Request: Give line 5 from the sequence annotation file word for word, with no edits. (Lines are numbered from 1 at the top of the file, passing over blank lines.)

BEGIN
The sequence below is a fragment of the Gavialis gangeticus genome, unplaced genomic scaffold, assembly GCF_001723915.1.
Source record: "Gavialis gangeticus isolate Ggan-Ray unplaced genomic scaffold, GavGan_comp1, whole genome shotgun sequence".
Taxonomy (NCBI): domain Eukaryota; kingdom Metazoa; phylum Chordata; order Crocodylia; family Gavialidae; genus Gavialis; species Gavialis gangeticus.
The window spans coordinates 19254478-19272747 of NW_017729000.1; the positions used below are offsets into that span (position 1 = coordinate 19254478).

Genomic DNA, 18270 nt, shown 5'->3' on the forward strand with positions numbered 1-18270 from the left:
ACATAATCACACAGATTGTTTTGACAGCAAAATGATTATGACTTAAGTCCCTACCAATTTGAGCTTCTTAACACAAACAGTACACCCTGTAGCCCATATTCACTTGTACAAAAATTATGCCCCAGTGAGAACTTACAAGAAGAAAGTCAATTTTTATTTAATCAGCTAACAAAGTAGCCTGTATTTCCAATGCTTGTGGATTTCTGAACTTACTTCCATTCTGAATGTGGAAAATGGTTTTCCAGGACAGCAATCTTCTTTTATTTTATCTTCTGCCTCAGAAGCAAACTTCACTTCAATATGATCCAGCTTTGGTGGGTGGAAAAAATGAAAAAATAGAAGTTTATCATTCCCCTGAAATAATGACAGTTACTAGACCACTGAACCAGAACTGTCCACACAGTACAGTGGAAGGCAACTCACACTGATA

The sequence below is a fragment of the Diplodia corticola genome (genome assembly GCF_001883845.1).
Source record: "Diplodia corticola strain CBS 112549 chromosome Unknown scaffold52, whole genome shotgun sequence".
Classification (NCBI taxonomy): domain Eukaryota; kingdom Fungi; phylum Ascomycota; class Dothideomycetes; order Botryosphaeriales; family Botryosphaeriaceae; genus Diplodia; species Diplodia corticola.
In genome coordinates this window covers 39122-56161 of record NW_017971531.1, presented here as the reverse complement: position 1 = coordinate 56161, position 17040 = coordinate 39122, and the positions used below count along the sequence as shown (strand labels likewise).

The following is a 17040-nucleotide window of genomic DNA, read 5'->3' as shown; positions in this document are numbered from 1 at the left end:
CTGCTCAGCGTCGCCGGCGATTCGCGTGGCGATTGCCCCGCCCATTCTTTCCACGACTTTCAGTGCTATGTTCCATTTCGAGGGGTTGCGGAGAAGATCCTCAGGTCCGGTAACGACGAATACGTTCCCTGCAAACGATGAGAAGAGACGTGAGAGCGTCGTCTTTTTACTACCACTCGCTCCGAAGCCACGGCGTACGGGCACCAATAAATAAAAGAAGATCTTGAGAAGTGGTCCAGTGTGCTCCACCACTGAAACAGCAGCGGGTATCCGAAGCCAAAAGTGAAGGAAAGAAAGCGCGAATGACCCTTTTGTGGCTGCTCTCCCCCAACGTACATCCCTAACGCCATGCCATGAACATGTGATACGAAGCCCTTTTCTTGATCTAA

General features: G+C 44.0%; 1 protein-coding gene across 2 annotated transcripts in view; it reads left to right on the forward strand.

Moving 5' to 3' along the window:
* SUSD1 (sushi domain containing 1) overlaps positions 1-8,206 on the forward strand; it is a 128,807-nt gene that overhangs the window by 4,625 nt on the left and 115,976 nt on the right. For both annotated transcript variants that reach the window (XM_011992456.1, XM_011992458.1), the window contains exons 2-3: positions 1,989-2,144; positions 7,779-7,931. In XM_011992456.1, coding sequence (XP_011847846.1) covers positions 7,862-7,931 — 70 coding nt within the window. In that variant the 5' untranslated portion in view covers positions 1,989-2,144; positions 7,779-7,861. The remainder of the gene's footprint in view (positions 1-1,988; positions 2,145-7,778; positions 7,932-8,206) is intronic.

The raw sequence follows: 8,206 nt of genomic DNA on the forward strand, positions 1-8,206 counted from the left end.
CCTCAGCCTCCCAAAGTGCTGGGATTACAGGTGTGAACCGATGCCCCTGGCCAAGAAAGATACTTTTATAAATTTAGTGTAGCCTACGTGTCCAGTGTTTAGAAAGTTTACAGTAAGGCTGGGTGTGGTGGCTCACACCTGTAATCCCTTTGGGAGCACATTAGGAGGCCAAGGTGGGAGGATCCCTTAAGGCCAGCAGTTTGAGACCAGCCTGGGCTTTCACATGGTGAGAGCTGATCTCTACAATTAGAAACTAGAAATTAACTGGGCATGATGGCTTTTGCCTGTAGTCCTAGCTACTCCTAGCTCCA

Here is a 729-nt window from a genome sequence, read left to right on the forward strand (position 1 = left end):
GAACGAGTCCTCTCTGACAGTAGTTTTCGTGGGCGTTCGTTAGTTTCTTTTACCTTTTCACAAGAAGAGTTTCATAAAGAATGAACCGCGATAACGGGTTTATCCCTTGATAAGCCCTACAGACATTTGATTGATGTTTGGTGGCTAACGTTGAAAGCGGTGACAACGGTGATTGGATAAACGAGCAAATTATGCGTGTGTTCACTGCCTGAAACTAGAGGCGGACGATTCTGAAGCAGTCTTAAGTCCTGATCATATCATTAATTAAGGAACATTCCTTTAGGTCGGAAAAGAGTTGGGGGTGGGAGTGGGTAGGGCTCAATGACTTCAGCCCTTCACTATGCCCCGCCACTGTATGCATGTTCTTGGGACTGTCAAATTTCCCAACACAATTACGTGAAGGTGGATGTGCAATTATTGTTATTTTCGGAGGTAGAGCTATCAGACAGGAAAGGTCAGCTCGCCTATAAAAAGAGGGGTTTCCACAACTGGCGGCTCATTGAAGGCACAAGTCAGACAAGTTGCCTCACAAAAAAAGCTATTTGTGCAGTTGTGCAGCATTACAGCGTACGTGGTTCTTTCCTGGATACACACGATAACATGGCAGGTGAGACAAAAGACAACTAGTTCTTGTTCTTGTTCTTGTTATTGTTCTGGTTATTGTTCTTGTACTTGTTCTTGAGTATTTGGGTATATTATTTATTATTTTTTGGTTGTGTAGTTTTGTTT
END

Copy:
Genomic DNA, 18270 nt, shown 5'->3' on the forward strand with positions numbered 1-18270 from the left: